Young people from West and Central Africa come together to boost their commitment to the prevention and fight against corruption on the continent.
On the initiative of the African Union (AU) and under the auspices of the Youth Engagement Strategy of the African Governance Architecture (AGA), they have been staying in Dakar, the Senegalese capital, since Wednesday in the Youth Regional Consultations framework on their involvement in the fight against corruption. The theme for this year is “maximizing youth capacity in the fight against corruption in Africa”.
Togo was represented by two young people including Alice GOZA, President of the International Association of Women and Young Leaders (AIFJL) and Paul Etsè AFFALA, Executive Secretary of Alternative Leadership Group (ALG).
The purpose of these Consultations is to provide a collaborative, open and inclusive space to leverage and encourage meaningful youth participation in the fight against corruption in Africa.
Specifically, this meeting provided participants with a platform for intergenerational reflection on the scourge of corruption in Africa and its various manifestations as a governance deficit; a foundation of understanding about corruption as a militant factor for meaningful engagement and development of young people; the assessment of continental, regional and national frameworks and institutions in the fight against corruption; and an assessment and documentation of youth contributions to prevention and the fight against corruption through individual activism and collection efforts.
It will also strengthen youth capacity in preventing and combating corruption, including by forming effective alliances with various national, regional and continental actors; and to provide them with concrete strategies and innovative initiatives at national, regional and continental levels for meaningful engagement in sustainable prevention and the fight against corruption.
Participants at the meeting will discuss several relevant sub-themes namely “ Corruption in Africa: a key factor of governance deficits”; “ Evaluation of normative and institutional anti-corruption frameworks at the continental, regional and national levels”; “Harnessing young people’s capacities to fight corruption: lessons from the front lines”; “ Promote concerted action for the fight against corruption”.
For Paul Etsè AFFALA: “Young people are a key link in social change, economic development and technical progress. Their imagination, their ideals, their vision and their considerable energy are essential to the development of the societies in which they live. Therefore, this open and inclusive collaborative space will build on and encourage their meaningful participation in the fight against corruption in Africa.“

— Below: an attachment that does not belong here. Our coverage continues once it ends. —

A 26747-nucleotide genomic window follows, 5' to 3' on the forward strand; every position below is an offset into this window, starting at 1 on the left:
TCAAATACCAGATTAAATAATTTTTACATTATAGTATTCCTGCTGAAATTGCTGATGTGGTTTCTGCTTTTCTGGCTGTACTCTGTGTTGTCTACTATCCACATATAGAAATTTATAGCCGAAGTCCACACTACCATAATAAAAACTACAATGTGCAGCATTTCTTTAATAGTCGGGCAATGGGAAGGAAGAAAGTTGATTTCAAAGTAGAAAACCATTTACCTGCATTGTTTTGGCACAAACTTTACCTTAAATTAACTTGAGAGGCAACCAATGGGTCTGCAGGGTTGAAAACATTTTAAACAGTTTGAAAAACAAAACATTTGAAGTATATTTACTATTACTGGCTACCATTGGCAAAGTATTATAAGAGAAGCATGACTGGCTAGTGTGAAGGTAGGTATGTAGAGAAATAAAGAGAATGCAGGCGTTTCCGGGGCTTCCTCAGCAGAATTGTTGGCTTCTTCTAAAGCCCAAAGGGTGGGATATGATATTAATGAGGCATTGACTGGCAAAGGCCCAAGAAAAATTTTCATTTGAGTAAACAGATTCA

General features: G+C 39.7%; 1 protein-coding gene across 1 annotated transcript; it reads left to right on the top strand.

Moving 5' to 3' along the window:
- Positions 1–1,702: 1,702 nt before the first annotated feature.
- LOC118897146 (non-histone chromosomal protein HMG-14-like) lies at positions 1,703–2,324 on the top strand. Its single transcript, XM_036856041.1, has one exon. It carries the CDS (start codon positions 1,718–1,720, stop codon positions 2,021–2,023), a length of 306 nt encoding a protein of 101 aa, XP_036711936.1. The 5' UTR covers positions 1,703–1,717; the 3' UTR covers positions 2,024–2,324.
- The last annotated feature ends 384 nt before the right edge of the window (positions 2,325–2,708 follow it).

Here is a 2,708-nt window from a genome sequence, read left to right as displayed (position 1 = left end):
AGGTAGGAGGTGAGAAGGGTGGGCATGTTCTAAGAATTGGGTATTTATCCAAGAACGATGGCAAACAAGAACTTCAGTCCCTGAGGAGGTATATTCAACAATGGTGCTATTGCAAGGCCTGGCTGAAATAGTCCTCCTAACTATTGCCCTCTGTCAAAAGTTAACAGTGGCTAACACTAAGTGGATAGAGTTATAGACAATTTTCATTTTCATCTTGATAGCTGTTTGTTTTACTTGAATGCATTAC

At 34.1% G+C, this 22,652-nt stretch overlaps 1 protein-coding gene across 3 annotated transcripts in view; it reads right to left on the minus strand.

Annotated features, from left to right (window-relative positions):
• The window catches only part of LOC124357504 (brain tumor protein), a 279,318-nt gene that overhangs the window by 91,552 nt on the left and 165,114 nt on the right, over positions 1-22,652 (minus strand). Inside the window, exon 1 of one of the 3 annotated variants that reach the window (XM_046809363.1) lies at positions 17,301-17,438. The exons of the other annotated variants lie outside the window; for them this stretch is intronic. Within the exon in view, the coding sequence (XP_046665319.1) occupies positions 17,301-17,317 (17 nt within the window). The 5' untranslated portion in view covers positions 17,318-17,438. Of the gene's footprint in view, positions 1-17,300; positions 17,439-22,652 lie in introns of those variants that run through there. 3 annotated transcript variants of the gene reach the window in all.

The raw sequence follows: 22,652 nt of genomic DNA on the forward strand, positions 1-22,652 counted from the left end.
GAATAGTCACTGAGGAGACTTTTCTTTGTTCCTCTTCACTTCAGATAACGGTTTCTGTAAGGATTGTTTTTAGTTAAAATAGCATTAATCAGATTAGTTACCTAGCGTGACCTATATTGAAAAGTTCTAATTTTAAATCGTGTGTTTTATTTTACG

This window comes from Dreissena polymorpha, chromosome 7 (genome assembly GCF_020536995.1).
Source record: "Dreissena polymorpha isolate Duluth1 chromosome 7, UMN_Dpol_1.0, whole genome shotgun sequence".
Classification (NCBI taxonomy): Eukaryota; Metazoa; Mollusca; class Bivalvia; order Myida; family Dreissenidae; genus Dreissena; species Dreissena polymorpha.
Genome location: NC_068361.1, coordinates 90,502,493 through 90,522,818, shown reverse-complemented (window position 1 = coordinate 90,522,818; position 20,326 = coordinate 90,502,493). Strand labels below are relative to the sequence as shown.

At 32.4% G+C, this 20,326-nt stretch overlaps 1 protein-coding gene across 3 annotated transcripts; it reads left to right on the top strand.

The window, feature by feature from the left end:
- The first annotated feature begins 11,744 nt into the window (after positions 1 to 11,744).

“Corruption is a problem for Africa in terms of governance, it disproportionately affects people living in poverty and those whose voices are marginalized, the vast majority being young people and women, and therefore hindering work. what we do for political participation and the development of women and young people. This is a problem that deserves our full attention and we are here for this consultation not only to meet the experts on the issue, but also to make concrete proposals so that women and young people can participate not as victims but as victims. key players in the fight against corruption in Africa,“ said Alice GOZA of the AIFJL.
An anti-corruption training program is also planned to enable participants to learn and improve on emerging issues in the area of global accountability and transparency, particularly in Africa.
Recall that the theme of the AU this year to fight corruption in Africa is: ” Win the fight against corruption: a sustainable path for the transformation of Africa”.
Corruption, a global phenomenon, continues to be at the heart of governance deficits in Africa. This is undoubtedly a daunting challenge for good governance, sustainable economic growth, peace, stability and development in Africa. Corruption continues to negatively impede efforts to promote democratic governance, socio-economic transformation, peace and security in AU member states.
According to the report of the High-Level Panel on Illicit Financial Flows from Africa, commonly known as the Mbeki Report, Africa loses more than fifty (50) billion US dollars each year through illicit financial flows. This huge loss of resources continues to have a negative impact on the continent’s development efforts if sustained efforts are not made to reduce the scale of this phenomenon.
Source: Civil Society Media